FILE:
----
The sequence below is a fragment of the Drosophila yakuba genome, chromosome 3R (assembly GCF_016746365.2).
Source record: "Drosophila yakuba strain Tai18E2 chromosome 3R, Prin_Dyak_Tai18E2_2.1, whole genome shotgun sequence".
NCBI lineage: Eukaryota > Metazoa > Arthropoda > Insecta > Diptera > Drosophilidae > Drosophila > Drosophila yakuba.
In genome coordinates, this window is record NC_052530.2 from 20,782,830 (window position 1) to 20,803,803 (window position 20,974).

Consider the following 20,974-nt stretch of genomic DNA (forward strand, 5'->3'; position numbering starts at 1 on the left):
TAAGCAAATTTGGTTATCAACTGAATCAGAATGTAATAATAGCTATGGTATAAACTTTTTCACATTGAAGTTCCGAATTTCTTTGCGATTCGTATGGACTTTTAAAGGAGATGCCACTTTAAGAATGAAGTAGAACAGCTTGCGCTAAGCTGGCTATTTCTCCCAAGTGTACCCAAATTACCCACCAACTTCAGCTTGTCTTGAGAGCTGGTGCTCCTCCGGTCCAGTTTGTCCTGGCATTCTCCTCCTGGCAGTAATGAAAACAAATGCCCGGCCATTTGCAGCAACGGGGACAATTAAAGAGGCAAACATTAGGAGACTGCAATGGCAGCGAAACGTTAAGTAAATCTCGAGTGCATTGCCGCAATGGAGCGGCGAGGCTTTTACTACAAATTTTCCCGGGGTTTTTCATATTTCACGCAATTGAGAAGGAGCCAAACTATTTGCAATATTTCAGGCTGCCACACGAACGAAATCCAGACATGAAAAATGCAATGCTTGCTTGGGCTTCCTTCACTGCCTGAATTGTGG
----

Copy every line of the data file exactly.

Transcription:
The sequence below is a fragment of the Drosophila yakuba genome, chromosome 3R (assembly GCF_016746365.2).
Source record: "Drosophila yakuba strain Tai18E2 chromosome 3R, Prin_Dyak_Tai18E2_2.1, whole genome shotgun sequence".
NCBI lineage: Eukaryota > Metazoa > Arthropoda > Insecta > Diptera > Drosophilidae > Drosophila > Drosophila yakuba.
In genome coordinates, this window is record NC_052530.2 from 20,782,830 (window position 1) to 20,803,803 (window position 20,974).

Consider the following 20,974-nt stretch of genomic DNA (forward strand, 5'->3'; position numbering starts at 1 on the left):
TAAGCAAATTTGGTTATCAACTGAATCAGAATGTAATAATAGCTATGGTATAAACTTTTTCACATTGAAGTTCCGAATTTCTTTGCGATTCGTATGGACTTTTAAAGGAGATGCCACTTTAAGAATGAAGTAGAACAGCTTGCGCTAAGCTGGCTATTTCTCCCAAGTGTACCCAAATTACCCACCAACTTCAGCTTGTCTTGAGAGCTGGTGCTCCTCCGGTCCAGTTTGTCCTGGCATTCTCCTCCTGGCAGTAATGAAAACAAATGCCCGGCCATTTGCAGCAACGGGGACAATTAAAGAGGCAAACATTAGGAGACTGCAATGGCAGCGAAACGTTAAGTAAATCTCGAGTGCATTGCCGCAATGGAGCGGCGAGGCTTTTACTACAAATTTTCCCGGGGTTTTTCATATTTCACGCAATTGAGAAGGAGCCAAACTATTTGCAATATTTCAGGCTGCCACACGAACGAAATCCAGACATGAAAAATGCAATGCTTGCTTGGGCTTCCTTCACTGCCTGAATTGTGG